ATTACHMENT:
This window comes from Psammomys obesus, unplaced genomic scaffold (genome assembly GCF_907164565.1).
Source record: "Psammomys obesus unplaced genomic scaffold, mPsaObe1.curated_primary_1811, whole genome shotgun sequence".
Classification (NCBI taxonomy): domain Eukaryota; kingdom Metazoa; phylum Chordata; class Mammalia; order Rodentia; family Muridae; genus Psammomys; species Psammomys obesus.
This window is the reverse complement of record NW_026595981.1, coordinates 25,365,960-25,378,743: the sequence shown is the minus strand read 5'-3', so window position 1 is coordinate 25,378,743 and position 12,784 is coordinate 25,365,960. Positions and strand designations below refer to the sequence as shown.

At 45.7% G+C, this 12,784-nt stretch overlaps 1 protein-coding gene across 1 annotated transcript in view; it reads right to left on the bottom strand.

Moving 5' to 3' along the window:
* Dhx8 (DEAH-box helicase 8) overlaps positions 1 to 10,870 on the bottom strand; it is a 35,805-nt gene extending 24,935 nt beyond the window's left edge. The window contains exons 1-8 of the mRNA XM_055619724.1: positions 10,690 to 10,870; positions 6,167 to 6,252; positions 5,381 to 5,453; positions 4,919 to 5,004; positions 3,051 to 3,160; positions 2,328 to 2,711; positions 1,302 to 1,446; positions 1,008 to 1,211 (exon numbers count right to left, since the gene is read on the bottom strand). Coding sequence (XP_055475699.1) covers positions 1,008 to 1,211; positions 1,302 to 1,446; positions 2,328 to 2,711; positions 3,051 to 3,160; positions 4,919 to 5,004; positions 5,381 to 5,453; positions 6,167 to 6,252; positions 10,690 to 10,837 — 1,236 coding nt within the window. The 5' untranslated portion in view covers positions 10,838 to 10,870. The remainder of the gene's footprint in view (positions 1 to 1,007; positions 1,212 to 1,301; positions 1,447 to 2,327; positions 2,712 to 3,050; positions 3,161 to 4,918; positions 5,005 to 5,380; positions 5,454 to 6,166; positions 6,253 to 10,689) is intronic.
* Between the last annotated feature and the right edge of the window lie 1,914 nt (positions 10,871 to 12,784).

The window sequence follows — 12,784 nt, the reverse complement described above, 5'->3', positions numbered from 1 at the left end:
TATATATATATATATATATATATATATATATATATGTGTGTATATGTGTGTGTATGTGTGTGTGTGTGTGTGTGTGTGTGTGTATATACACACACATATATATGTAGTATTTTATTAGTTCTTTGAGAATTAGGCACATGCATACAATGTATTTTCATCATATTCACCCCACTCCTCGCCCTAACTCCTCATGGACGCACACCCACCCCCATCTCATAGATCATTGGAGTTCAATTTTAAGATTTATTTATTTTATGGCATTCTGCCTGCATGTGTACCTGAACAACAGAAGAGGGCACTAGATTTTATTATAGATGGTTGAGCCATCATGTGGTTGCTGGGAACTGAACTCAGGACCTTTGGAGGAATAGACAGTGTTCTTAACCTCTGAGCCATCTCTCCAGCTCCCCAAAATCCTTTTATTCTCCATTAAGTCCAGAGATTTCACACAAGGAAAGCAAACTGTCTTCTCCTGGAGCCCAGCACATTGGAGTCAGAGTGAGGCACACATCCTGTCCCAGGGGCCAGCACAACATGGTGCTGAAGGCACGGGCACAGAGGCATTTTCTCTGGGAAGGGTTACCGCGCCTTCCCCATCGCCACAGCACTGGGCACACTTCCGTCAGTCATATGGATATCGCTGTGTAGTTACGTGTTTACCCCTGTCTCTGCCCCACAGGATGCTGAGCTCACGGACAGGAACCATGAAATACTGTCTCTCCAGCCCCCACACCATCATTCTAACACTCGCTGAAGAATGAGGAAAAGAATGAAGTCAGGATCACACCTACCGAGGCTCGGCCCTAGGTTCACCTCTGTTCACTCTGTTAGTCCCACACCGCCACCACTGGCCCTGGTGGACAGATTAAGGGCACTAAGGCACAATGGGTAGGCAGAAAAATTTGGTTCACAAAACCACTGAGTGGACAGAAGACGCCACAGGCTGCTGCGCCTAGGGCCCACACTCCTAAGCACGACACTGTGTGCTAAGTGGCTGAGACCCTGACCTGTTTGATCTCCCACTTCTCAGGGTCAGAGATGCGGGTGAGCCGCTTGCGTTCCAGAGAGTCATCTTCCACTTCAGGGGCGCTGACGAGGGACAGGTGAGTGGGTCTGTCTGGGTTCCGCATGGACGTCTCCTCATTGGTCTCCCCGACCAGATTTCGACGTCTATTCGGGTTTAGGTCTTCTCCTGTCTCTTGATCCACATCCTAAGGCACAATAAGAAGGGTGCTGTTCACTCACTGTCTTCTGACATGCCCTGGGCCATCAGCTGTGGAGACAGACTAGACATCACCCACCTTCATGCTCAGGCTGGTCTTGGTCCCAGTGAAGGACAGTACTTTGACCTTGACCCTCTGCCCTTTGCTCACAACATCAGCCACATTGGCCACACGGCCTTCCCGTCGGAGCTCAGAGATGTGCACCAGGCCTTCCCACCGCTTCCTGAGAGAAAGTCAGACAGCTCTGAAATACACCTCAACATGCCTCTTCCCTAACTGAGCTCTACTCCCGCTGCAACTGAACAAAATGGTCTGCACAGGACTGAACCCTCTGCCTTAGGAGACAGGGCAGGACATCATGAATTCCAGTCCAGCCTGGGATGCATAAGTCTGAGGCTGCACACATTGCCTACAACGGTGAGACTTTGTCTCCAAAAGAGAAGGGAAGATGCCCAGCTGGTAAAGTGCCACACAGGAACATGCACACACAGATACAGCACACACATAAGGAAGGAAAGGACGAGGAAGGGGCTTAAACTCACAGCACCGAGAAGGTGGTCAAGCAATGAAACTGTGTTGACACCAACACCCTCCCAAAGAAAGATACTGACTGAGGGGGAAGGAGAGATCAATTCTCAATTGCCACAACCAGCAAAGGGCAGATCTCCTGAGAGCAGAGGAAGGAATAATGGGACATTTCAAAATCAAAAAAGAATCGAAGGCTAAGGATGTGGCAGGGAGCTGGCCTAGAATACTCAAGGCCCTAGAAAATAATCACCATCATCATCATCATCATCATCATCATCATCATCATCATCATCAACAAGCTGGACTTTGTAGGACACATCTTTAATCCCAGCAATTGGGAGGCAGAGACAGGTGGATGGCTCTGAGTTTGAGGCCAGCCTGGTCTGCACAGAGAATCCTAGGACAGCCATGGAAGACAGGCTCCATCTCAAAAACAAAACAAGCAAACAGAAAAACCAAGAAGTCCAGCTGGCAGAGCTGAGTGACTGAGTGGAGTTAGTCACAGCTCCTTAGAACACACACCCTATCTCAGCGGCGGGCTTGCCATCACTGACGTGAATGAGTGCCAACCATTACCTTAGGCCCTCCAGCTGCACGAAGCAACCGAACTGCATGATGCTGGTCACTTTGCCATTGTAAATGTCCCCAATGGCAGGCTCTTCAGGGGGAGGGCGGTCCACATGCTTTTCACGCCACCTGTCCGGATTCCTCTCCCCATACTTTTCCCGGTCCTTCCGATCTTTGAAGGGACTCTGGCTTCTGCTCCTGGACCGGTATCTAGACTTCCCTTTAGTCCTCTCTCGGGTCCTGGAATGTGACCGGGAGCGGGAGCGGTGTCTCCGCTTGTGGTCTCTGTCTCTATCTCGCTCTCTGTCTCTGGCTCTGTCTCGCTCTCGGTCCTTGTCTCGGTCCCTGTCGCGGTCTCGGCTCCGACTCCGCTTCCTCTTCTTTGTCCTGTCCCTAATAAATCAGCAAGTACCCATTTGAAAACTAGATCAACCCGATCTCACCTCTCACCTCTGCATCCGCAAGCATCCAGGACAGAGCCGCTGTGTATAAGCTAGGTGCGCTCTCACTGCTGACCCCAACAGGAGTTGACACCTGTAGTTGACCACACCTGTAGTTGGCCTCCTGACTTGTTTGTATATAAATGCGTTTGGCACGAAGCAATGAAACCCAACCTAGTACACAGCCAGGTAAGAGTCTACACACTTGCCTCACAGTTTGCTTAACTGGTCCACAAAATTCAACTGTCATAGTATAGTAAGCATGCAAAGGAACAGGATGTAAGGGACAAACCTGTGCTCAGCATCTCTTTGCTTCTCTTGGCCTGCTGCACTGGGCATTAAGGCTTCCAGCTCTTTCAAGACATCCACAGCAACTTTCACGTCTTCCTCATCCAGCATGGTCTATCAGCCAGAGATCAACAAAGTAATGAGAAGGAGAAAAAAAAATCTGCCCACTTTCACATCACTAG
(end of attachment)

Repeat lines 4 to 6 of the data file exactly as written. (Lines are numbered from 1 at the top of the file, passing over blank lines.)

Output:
This window is the reverse complement of record NW_026595981.1, coordinates 25,365,960-25,378,743: the sequence shown is the minus strand read 5'-3', so window position 1 is coordinate 25,378,743 and position 12,784 is coordinate 25,365,960. Positions and strand designations below refer to the sequence as shown.

At 45.7% G+C, this 12,784-nt stretch overlaps 1 protein-coding gene across 1 annotated transcript in view; it reads right to left on the bottom strand.

Moving 5' to 3' along the window: